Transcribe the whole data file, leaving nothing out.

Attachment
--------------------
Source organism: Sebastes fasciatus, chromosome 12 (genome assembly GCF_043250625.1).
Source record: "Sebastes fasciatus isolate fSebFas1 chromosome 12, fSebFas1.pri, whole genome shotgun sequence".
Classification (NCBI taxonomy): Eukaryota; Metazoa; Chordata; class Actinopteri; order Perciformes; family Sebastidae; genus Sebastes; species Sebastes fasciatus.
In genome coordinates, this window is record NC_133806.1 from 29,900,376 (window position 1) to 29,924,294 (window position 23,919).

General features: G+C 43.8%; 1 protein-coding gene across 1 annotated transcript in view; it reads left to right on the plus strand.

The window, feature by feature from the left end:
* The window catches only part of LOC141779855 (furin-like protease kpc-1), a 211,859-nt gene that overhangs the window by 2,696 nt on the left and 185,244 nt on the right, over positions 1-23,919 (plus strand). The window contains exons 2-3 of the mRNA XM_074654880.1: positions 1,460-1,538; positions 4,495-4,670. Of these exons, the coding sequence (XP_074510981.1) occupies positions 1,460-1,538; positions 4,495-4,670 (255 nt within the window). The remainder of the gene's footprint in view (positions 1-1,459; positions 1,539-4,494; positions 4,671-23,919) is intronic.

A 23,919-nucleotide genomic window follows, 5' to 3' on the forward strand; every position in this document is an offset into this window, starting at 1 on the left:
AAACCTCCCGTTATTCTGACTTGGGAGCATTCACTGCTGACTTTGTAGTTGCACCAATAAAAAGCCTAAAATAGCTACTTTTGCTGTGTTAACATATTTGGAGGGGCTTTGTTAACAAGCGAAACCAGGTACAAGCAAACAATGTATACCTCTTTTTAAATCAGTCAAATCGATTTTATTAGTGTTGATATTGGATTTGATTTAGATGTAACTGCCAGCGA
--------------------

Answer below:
Source organism: Sebastes fasciatus, chromosome 12 (genome assembly GCF_043250625.1).
Source record: "Sebastes fasciatus isolate fSebFas1 chromosome 12, fSebFas1.pri, whole genome shotgun sequence".
Classification (NCBI taxonomy): Eukaryota; Metazoa; Chordata; class Actinopteri; order Perciformes; family Sebastidae; genus Sebastes; species Sebastes fasciatus.
In genome coordinates, this window is record NC_133806.1 from 29,900,376 (window position 1) to 29,924,294 (window position 23,919).

General features: G+C 43.8%; 1 protein-coding gene across 1 annotated transcript in view; it reads left to right on the plus strand.

The window, feature by feature from the left end:
* The window catches only part of LOC141779855 (furin-like protease kpc-1), a 211,859-nt gene that overhangs the window by 2,696 nt on the left and 185,244 nt on the right, over positions 1-23,919 (plus strand). The window contains exons 2-3 of the mRNA XM_074654880.1: positions 1,460-1,538; positions 4,495-4,670. Of these exons, the coding sequence (XP_074510981.1) occupies positions 1,460-1,538; positions 4,495-4,670 (255 nt within the window). The remainder of the gene's footprint in view (positions 1-1,459; positions 1,539-4,494; positions 4,671-23,919) is intronic.

A 23,919-nucleotide genomic window follows, 5' to 3' on the forward strand; every position in this document is an offset into this window, starting at 1 on the left:
AAACCTCCCGTTATTCTGACTTGGGAGCATTCACTGCTGACTTTGTAGTTGCACCAATAAAAAGCCTAAAATAGCTACTTTTGCTGTGTTAACATATTTGGAGGGGCTTTGTTAACAAGCGAAACCAGGTACAAGCAAACAATGTATACCTCTTTTTAAATCAGTCAAATCGATTTTATTAGTGTTGATATTGGATTTGATTTAGATGTAACTGCCAGCGA